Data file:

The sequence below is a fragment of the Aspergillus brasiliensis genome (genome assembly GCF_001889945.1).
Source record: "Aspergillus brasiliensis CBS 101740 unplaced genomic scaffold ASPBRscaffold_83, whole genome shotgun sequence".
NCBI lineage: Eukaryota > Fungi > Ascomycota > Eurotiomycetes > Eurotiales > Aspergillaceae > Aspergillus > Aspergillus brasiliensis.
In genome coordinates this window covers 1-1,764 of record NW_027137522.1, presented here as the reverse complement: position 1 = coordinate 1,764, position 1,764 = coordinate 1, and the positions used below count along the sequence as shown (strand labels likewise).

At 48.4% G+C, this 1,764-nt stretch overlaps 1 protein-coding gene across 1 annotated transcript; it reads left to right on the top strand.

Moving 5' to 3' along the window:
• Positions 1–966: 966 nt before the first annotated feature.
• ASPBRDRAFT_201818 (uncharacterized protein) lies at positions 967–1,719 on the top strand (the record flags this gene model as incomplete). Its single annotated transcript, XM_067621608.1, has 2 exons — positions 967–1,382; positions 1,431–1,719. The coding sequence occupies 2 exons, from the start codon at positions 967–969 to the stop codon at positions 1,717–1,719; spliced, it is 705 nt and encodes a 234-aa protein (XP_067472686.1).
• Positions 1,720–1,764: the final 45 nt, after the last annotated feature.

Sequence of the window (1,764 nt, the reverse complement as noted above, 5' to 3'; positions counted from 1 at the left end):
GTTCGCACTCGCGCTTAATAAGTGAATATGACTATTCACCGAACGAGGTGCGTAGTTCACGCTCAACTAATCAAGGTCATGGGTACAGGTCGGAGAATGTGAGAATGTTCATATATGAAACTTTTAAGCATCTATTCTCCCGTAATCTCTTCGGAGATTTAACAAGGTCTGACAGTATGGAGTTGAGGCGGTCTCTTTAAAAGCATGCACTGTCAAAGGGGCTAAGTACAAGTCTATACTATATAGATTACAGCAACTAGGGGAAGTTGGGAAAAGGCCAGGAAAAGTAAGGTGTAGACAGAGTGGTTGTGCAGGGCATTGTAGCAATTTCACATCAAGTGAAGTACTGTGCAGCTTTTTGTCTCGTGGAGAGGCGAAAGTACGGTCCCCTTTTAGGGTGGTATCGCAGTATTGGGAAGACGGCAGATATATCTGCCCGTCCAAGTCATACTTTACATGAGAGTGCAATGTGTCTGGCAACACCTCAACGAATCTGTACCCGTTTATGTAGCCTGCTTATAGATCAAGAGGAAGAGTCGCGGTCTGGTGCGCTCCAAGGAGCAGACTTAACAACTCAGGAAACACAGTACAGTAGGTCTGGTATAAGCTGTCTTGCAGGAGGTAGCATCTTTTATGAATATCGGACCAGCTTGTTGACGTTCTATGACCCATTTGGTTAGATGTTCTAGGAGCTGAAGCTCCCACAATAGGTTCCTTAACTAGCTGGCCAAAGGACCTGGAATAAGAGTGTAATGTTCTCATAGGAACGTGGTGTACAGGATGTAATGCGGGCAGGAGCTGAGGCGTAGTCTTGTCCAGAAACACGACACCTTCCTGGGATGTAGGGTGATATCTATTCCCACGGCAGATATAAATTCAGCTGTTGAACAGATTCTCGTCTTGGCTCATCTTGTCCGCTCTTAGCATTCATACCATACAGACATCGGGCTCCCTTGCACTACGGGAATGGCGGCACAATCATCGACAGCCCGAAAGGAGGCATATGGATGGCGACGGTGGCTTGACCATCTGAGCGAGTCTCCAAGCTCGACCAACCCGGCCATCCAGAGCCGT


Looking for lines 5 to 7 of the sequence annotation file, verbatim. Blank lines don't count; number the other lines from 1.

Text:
At 48.4% G+C, this 1,764-nt stretch overlaps 1 protein-coding gene across 1 annotated transcript; it reads left to right on the top strand.

Moving 5' to 3' along the window:
• Positions 1–966: 966 nt before the first annotated feature.